It's inevitable that one day you will need to leave your practice behind. It's a difficult thing to think about and accept, particularly when your business is thriving and you’re at the top of your game. In reality, though, retirement for an advisor is a very long process that requires a lot of advance thinking and work to get it right.
There is much we can learn from those who’ve successfully sold their book of business already – legally, financially, and emotionally there are things that every advisor goes through when executing their succession plans.
Sooner Rather than Later
Generally, though, those who do well for themselves will often have a multi-year, long term plan in place, says George Hartman, advisor coach, president, and CEO of Market Logics, and author of several books including Exit is Not a Four Letter Word. “Almost all of them say ‘I wish I had started planning sooner,’” he adds. “When I first started talking about this, everyone thought two years was a long time to plan. Now people are talking five to 10 years.”
Succession planning readiness can be broken down into three parts:
1) Emotional Readiness
2) Financial Readiness
3) Legal Wrangling
The emotional hurdle towards retirement is the first challenge to manage and often the largest to overcome.
The problem is further exacerbated by the fact that an advisor in his or her prime often doesn’t want to think about succession just yet, believing they are simply too young, too important, or having too much fun to even contemplate exiting the business. “I call them the Terrible Toos,” Hartman says. “It’s almost like the emotion people feel when they’re discussing life insurance or their wills. It’s as if somehow the discussion itself will precipitate the event.”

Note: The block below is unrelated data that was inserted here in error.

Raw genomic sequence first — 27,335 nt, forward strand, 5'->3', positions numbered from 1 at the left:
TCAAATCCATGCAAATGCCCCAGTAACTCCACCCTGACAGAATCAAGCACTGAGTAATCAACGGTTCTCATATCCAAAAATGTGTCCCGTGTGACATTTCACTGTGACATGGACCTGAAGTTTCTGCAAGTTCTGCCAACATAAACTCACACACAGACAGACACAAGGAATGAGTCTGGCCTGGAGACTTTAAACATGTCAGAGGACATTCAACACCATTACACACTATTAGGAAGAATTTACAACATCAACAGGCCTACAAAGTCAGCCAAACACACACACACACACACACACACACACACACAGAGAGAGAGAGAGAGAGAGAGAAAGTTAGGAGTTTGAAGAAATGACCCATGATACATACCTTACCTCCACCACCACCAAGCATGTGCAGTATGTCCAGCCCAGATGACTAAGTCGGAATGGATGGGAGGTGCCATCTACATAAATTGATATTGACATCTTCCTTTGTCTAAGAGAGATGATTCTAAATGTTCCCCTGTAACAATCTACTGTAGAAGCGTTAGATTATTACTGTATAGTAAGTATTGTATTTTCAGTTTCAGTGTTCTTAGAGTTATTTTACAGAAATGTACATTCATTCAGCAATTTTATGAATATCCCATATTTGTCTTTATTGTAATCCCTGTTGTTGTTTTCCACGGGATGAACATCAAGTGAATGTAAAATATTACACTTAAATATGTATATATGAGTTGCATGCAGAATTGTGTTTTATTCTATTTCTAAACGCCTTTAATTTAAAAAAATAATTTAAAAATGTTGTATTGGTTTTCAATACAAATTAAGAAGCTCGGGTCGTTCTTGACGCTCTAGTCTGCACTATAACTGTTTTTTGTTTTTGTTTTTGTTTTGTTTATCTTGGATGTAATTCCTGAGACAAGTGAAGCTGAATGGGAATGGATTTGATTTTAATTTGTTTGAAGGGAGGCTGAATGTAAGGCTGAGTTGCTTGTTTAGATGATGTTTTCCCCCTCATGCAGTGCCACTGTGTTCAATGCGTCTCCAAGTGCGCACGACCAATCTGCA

Similarly, some advisors can’t imagine what they would do in retirement without the office, the relationships they’ve built, the community recognition and the perks that come with being self-employed, and therefore won’t plan for a future they can’t envision.
Once you have made a solid decision to exit the business, the next question to ask is whether or not you’ve built enough wealth outside of your practice to maintain your lifestyle without it.
“Can you afford to retire? That’s a sad commentary when we’re talking about people who counsel others on their financial retirement, but the truth is many advisors maintain a very good lifestyle because they have very good cash flow.”
Finding your successor, meanwhile – the one you ultimately plan to get into a legal contract with – is surprisingly more difficult than it may seem at first. Despite the widely held assumption that the market for advisory practices is largely tilted in the seller’s favor these days, Hartman says the number one complaint he hears from retiring advisors is that they can’t find a qualified successor.
What’s more, he adds that over half of all first attempts at succession fail. Misalignment of expectations between buyer and seller, the death or disability of one party and major life events – divorce, death in the family, aging parents, etc. – are three of the biggest reasons why succession deals fall apart.
To navigate these uncertainties, a mindset shift may be beneficial: When finding your successor, think of it as a process, not an event.
“There’s always emotion involved, but approach it (your search for a successor) in as practical a way as possible," concludes Hartman. "Have a well-defined profile of your successor and have a structured process for identifying candidates, interviewing them and determining who is the most qualified.”